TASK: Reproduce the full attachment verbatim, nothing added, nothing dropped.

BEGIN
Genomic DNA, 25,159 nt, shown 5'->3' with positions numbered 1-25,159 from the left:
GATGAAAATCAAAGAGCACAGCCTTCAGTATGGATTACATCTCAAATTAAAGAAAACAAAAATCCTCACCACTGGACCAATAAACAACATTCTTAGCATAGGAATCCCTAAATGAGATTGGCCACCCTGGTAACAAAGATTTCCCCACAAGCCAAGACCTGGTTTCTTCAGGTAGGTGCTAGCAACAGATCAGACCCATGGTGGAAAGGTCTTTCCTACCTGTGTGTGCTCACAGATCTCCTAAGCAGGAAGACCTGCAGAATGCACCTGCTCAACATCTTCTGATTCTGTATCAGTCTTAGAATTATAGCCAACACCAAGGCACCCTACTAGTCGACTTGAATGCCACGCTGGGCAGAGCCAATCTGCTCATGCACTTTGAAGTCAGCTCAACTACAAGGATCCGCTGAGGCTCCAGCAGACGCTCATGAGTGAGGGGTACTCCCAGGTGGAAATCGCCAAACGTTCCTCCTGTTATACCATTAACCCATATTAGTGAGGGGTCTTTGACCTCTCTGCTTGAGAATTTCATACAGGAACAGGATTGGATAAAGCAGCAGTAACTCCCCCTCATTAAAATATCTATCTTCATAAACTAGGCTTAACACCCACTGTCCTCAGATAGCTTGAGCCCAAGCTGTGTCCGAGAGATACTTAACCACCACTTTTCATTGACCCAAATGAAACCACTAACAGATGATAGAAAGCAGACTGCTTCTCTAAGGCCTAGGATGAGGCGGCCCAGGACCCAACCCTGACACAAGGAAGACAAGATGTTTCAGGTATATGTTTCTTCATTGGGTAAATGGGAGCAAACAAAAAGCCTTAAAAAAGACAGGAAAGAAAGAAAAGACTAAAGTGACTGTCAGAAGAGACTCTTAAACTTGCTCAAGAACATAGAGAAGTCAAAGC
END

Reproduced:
Genomic DNA, 25,159 nt, shown 5'->3' with positions numbered 1-25,159 from the left:
GATGAAAATCAAAGAGCACAGCCTTCAGTATGGATTACATCTCAAATTAAAGAAAACAAAAATCCTCACCACTGGACCAATAAACAACATTCTTAGCATAGGAATCCCTAAATGAGATTGGCCACCCTGGTAACAAAGATTTCCCCACAAGCCAAGACCTGGTTTCTTCAGGTAGGTGCTAGCAACAGATCAGACCCATGGTGGAAAGGTCTTTCCTACCTGTGTGTGCTCACAGATCTCCTAAGCAGGAAGACCTGCAGAATGCACCTGCTCAACATCTTCTGATTCTGTATCAGTCTTAGAATTATAGCCAACACCAAGGCACCCTACTAGTCGACTTGAATGCCACGCTGGGCAGAGCCAATCTGCTCATGCACTTTGAAGTCAGCTCAACTACAAGGATCCGCTGAGGCTCCAGCAGACGCTCATGAGTGAGGGGTACTCCCAGGTGGAAATCGCCAAACGTTCCTCCTGTTATACCATTAACCCATATTAGTGAGGGGTCTTTGACCTCTCTGCTTGAGAATTTCATACAGGAACAGGATTGGATAAAGCAGCAGTAACTCCCCCTCATTAAAATATCTATCTTCATAAACTAGGCTTAACACCCACTGTCCTCAGATAGCTTGAGCCCAAGCTGTGTCCGAGAGATACTTAACCACCACTTTTCATTGACCCAAATGAAACCACTAACAGATGATAGAAAGCAGACTGCTTCTCTAAGGCCTAGGATGAGGCGGCCCAGGACCCAACCCTGACACAAGGAAGACAAGATGTTTCAGGTATATGTTTCTTCATTGGGTAAATGGGAGCAAACAAAAAGCCTTAAAAAAGACAGGAAAGAAAGAAAAGACTAAAGTGACTGTCAGAAGAGACTCTTAAACTTGCTCAAGAACATAGAGAAGTCAAAGC